The story of Obama's midnight trip to meet returning U.S. Afghan war dead [Updated]
[UPDATES have been added below, all times Pacific.]
President Obama made an unscheduled trip outside Washington early this morning to join a ceremony marking the return of recent U.S. war dead from Afghanistan.
The president, wearing a dark suit and long, dark overcoat and accompanied by a few aides, flew in the Marine One helicopter about 80 miles east to Dover Air Force Base, where a C-17 is scheduled to arrive in a few minutes, bearing the bodies of 18 U.S. personnel killed early this week.
The president made the trip as his administration continues its now two-month-long deliberations on military strategy and troop strength.
The casualties include three Drug Enforcement Administration* agents and seven Army soldiers killed when their helicopter crashed and eight soldiers were killed in a separate incident involving an explosive device hitting their Stryker personnel vehicle. On Monday the president spoke to Navy personnel in Jacksonville, Fla. (An earlier version of this post mistakenly referred to the DEA as the Drug Enforcement Agency.)
(UPDATE 9:52 p.m.: The president landed near the cargo plane at 9:34 p.m. and entered an SUV for the short ride to an on-base chapel to meet privately with families of the fallen. Later, the president and Air Force Chaplain Maj. Richard Bach, among others, boarded the plane and offered a prayer before the bodies in their military transfer cases were unloaded and moved to the base mortuary.)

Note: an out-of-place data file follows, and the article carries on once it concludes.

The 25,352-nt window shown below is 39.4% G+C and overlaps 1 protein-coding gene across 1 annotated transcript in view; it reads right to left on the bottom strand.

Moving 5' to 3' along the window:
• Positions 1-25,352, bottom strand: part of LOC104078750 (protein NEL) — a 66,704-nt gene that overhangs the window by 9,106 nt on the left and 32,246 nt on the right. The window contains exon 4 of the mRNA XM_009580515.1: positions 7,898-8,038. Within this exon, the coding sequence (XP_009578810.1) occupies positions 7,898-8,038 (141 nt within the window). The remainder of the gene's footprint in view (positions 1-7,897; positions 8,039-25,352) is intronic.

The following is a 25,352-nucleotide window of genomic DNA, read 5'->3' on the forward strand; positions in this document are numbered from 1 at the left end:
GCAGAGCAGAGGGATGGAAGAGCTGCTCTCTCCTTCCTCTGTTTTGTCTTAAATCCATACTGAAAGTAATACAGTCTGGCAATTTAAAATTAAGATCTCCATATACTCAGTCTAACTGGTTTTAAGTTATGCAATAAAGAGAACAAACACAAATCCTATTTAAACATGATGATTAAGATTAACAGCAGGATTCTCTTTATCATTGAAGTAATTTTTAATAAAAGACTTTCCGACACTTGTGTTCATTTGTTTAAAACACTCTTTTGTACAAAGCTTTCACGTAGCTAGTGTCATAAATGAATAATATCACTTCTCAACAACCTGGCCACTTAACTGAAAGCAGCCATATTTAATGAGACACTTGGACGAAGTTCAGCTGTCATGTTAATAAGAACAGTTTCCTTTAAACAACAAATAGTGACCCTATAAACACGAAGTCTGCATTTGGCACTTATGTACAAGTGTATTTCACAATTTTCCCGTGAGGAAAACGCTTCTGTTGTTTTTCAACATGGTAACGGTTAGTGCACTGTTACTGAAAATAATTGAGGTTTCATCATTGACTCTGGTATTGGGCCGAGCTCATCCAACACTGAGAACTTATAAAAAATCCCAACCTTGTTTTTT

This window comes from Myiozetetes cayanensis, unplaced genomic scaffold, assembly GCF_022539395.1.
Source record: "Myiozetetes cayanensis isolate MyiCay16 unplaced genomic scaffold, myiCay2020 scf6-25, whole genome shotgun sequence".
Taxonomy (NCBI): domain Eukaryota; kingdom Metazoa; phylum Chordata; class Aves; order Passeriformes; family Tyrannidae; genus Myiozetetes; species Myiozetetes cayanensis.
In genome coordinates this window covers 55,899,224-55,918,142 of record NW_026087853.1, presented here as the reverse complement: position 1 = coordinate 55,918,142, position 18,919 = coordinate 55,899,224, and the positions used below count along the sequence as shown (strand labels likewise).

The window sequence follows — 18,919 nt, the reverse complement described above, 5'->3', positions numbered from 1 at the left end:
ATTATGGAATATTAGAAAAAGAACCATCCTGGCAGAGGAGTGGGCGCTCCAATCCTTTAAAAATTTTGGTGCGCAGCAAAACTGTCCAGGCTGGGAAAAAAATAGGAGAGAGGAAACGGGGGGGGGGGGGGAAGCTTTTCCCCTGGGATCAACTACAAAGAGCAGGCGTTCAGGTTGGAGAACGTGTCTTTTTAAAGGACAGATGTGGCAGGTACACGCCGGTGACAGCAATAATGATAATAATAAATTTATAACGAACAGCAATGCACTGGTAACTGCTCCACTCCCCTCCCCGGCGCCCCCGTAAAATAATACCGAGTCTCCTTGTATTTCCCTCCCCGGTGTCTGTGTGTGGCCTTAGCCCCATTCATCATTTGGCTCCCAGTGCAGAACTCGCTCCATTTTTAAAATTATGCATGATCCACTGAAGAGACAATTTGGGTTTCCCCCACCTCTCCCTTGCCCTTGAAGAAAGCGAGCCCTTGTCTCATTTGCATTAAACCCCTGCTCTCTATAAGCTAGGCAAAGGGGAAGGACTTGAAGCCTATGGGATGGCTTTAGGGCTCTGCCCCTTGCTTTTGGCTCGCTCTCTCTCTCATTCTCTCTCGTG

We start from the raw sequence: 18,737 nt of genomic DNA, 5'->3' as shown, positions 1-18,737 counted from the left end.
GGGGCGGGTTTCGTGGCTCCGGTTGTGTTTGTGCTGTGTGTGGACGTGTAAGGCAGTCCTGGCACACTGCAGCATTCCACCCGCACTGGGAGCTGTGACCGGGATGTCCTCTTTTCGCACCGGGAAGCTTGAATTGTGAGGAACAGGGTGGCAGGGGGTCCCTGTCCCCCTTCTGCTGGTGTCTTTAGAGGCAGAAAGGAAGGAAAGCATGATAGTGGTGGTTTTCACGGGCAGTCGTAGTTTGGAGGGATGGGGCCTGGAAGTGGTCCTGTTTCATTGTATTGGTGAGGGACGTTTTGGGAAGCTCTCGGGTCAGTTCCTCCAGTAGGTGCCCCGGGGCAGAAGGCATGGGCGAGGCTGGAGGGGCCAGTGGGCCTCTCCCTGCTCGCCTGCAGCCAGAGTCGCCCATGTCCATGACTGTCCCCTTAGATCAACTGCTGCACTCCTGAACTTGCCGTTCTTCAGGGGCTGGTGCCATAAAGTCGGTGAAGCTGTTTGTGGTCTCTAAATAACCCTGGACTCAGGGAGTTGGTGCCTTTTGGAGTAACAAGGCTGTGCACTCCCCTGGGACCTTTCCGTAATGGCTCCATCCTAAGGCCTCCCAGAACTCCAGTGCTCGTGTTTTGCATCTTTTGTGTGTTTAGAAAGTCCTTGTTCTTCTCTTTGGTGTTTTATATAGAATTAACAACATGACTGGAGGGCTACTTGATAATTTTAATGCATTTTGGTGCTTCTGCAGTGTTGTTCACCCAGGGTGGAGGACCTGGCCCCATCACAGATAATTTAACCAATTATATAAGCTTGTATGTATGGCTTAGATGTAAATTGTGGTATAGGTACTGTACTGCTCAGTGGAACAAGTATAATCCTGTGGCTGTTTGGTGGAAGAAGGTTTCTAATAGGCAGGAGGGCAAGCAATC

(UPDATE 1:48 a.m.: At 12:40 a.m. the president, his party and the military transfer detail entered the rear of the cargo plane. A minute later Obama and others emerged and formed a line. A small bus arrived carrying family members of Sgt. Dale Griffin.
As the detail carried the sergeant's body off the plane in a flag-draped case, the president and others saluted until the case was placed in a mortuary vehicle. A few minutes later the president was en route back to the White House via helicopter, where he arrived shortly before dawn Eastern time.)
This week's deaths made October the deadliest month for U.S. forces in the eight-year Afghan war. Fifty-four deaths have been announced for October, bringing the 2009 total of U.S. deaths to 276. In 2008, 155 U.S. forces were killed and 117 the year before.
Since operations to oust the Taliban began in 2001, 906 U.S. troops have died, along with another 587 coalition troops.
-- Andrew Malcolm
Photo: Jim Young / Reuters